The Motley Fool Discussion Boards

Previous Page

Personal Finances / Credit Cards and Consumer Debt

URL:  http://boards.fool.com/quoti-think-it-may-determine-as-to-whether-you-10457024.aspx

Subject:  Re: More Interest Hassles Date:  12/10/1998  6:58 PM
Author:  redhed Number:  5852 of 308362

"I think it may determine as to whether you buy your tickets from the airline or through a travel agent. The tickets I bought for Florida which will be used in a few weeks were purchased last February, and they've long been paid for."

Tony,

I've been out of the "biz" for a few years now so something may have changed, but neither the airlines nor the travel agencies charged for tickets until they were printed for several reasons:

1) before a ticket is printed you really haven't purchased anything ... you've just reserved space on a particular flight. It would be kinda like having them charge your credit card for a meal at a restaurant at the time you call to make the reservation. A reservation is no guarantee that you'll actually use the product; it's only your "statement of intent" to use it.

2) if you pay for a ticket before it's actually cut, anything could happen to cause you not to receive it. Then you're out the money and, by the time you produce the credit card statement and they check to make sure it wasn't refunded, etc., the flight's already left.

3) once the ticket is printed, you have a guarantee of the price ... without a printed ticket, it's your word against theirs as to which fare you agreed to on the phone.

4) finally, the reason they make you have your ticket issued by a certain date in order to obtain an advance purchase discount instead of just requiring that the reservations be made 7days in advance, is so that they can be certain they get paid for that seat and won't be stuck with unsold seats at flight time. No-shows are a huge, and costly, problem for the airlines. It's hard to fill up a 1/2 empty plane 30 minutes before it leaves the gate and once the plane takes off, their opportunity to make money off the unsold seats is lost. The reverse of this theory is that you have to pay full fare for a ticket that can be purchased/issued just as you get to the airport to catch your flight. The logic in both scenarios is that once they cut a ticket, they get the money. And, if you'll give them the money early on, they'll give you a discount.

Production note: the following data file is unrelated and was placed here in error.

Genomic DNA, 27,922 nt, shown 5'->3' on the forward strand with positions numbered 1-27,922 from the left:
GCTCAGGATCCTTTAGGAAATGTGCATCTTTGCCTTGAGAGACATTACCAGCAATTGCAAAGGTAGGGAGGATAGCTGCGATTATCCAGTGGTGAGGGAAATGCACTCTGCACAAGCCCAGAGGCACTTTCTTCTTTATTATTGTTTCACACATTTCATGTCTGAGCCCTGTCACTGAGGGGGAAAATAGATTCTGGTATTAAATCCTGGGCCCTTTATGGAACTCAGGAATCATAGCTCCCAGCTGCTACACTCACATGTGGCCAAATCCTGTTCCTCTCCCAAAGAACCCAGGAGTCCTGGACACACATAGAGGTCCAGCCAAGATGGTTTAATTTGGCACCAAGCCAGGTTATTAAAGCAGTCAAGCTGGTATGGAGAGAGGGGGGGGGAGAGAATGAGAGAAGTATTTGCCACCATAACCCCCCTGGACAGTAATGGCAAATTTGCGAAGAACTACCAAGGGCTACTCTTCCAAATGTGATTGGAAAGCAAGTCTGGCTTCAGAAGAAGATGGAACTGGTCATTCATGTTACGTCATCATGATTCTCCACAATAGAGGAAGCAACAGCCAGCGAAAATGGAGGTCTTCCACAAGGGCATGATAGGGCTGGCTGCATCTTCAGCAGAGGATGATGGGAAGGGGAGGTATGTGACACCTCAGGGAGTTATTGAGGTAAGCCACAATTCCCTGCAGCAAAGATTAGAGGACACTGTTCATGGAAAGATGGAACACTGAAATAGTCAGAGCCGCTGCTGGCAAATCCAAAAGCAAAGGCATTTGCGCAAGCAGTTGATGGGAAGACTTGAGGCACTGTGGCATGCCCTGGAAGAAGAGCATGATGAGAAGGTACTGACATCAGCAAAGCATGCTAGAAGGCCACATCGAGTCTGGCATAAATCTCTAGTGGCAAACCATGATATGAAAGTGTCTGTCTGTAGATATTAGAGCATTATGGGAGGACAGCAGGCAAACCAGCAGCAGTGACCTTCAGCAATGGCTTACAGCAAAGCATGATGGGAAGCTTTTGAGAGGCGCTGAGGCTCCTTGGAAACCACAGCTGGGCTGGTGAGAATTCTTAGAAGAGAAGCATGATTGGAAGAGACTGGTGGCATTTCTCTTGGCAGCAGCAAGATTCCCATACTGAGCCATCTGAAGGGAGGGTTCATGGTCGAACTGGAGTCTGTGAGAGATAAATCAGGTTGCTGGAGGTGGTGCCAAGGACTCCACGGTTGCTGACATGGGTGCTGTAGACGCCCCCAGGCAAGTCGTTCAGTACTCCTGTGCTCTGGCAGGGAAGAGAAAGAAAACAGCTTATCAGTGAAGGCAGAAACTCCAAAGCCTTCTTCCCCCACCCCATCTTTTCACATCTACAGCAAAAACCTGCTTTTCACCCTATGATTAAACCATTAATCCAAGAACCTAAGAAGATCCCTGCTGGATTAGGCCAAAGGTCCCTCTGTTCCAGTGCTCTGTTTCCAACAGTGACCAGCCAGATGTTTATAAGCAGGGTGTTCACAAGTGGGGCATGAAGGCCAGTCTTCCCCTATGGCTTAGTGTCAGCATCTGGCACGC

Hope this isn't too confusing, but it's sort of difficult to put in writing. My job was as an account manager for large corporate accounts. One of the things I did was to give seminars explaining stuff like this to their business travelers. It's much easier to explain in person, believe me.

Please remember that I haven't been in the biz since they came out with "paperless tickets", so I have no knowledge of how they handle them. If that's what you purchased and were charged for, we may be talking a different ball game. However, if you were charged for a ticket (paper-tangebile type) months before you actually received it, they probably cut it and stored it before delivering it ... per the delivery date you requested. If this isn't the case and they charged you for a paper ticket that they didn't issue for a long time ... you wuz robbed.

Hope this helped to clear up some of the confusion.

Regards, Redhed
BTW: when exactly are you "off 2 Aruba"?
Copyright 1996-2014 trademark and the "Fool" logo is a trademark of The Motley Fool, Inc. Contact Us